There are generally 3 ways to package your beer: in bottles, cans or kegs.

Beer bottling

Beer Bottling is generally the first (and sometimes only) packaging option explored. The classic method is fairly easy, inexpensive and requires very little equipment.

Beer Bottling

Counter pressure Beer Bottling

Counterpressure beer bottling is for afficionados of pressure fermentation. It requires a little equipment and experience, but when properly mastered, it guarantees optimal freshness of the beer served.

Counter pressure beer bottling


Kegging is a very interesting option when you want to serve your beer directly (from a kegerator or serving fridge). Although it requires more equipment and experience than beer bottling, it has many advantages. Fermentation can take place in the keg, and the beer can be served directly from the keg. No transfer means no contact with oxygen and otpimal preservation of the beer. Another advantage is that if you're doing a classic fermentation and you want to transfer to a keg for serving, there's only one operation to do: it's like putting your beer in one big bottle (or rather can). This saves time and energy, and is the choice of more and more brewers. With a little willpower, it's even possible to get started as a beginner.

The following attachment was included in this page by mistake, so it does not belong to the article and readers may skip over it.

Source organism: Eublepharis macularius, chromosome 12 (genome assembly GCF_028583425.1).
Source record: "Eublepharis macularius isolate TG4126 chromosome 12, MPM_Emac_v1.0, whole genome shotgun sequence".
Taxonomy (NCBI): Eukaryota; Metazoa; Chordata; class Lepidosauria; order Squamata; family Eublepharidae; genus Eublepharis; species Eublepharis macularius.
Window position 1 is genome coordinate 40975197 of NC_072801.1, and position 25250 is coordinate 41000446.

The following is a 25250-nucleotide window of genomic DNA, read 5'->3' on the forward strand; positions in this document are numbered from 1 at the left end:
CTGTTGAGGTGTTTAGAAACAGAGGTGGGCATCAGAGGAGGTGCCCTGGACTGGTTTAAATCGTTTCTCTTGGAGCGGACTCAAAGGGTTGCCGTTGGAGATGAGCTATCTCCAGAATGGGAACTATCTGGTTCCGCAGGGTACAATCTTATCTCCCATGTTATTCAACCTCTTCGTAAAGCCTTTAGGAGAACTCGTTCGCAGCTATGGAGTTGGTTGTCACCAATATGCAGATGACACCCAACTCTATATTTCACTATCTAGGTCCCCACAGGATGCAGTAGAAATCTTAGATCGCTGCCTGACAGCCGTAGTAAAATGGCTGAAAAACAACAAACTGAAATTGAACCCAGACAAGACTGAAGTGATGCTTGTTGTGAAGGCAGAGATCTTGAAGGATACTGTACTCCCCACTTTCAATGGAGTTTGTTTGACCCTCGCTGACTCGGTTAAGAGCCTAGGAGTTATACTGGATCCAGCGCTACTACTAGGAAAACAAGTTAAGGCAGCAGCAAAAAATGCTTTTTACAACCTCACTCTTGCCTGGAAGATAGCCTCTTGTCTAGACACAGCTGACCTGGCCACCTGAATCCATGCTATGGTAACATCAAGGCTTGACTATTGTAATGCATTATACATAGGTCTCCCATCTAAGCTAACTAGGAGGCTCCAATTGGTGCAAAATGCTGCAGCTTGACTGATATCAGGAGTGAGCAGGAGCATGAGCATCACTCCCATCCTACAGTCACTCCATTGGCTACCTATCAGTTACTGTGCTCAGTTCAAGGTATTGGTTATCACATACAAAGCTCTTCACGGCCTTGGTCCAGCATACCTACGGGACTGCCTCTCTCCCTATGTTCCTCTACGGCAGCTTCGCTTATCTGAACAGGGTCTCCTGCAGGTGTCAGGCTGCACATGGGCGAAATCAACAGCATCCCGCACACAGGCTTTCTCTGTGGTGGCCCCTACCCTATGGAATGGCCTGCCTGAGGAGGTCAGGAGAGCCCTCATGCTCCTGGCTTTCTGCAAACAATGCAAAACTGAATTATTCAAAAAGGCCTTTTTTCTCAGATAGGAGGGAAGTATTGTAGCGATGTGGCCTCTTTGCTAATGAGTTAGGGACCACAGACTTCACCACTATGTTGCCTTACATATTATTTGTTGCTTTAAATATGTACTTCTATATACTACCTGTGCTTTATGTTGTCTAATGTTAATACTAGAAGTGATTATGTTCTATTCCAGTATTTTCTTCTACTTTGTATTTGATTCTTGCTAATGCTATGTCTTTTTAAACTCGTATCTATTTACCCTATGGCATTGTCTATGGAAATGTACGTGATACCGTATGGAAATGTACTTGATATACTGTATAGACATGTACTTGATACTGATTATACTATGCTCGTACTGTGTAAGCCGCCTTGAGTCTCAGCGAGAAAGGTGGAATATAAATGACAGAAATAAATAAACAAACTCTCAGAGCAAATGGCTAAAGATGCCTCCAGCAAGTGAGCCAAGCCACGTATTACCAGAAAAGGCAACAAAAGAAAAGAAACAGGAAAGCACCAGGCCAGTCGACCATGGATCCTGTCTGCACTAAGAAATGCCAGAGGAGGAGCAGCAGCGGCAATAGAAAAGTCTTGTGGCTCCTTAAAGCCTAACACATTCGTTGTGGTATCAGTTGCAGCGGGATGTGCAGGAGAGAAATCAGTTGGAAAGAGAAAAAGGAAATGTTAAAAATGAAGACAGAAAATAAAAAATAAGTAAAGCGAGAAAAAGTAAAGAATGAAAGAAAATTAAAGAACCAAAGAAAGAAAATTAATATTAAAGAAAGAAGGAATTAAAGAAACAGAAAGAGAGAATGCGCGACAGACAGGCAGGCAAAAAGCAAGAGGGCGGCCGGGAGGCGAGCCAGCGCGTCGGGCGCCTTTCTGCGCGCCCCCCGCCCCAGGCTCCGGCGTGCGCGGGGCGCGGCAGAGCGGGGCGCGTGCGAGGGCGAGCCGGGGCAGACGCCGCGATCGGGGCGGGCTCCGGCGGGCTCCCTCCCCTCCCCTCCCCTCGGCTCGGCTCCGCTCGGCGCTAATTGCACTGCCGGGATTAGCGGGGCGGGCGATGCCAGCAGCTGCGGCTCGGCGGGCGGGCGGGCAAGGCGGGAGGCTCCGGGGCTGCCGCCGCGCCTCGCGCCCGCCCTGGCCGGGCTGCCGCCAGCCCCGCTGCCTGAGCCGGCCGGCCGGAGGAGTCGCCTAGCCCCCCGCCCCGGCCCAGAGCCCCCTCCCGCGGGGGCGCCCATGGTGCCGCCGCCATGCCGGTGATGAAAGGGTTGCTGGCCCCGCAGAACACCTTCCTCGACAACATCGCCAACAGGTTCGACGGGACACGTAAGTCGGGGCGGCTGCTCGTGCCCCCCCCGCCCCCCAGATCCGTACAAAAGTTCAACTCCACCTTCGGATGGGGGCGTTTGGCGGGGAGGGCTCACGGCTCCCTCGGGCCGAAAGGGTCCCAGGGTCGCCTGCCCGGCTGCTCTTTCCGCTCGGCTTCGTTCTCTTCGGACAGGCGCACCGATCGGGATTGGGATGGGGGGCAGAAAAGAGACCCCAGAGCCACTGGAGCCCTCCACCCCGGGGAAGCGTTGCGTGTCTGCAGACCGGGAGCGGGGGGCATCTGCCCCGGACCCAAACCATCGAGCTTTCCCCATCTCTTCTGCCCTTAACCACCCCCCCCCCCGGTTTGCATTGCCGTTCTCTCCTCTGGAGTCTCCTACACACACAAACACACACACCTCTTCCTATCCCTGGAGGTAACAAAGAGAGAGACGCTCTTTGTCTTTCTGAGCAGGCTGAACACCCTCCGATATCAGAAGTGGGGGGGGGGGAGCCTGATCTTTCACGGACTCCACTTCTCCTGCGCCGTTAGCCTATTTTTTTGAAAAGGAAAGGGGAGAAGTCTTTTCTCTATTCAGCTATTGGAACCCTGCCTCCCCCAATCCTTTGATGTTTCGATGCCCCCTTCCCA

Canning Beer

Canning is a new alternative to beer packaging. Like kegging, it requires a little equipment and experience. However, a can has more advantages than a bottle. It's totally opaque, which means absolutely no light can get through (hops hate UV rays, and bottles offer only partial protection). Sealing a can is safer than crimping a cap, as it provides better protection from oxygen. Cans are also lighter, stronger and easier to store. In short, they offer optimum protection for beer.

Canning beer


Whether kegging or bottling, home brewing requires special attention to cleaning and disinfecting equipment. It would be a shame to spoil a good fermentation when it comes to beer bottling !

Cleanning products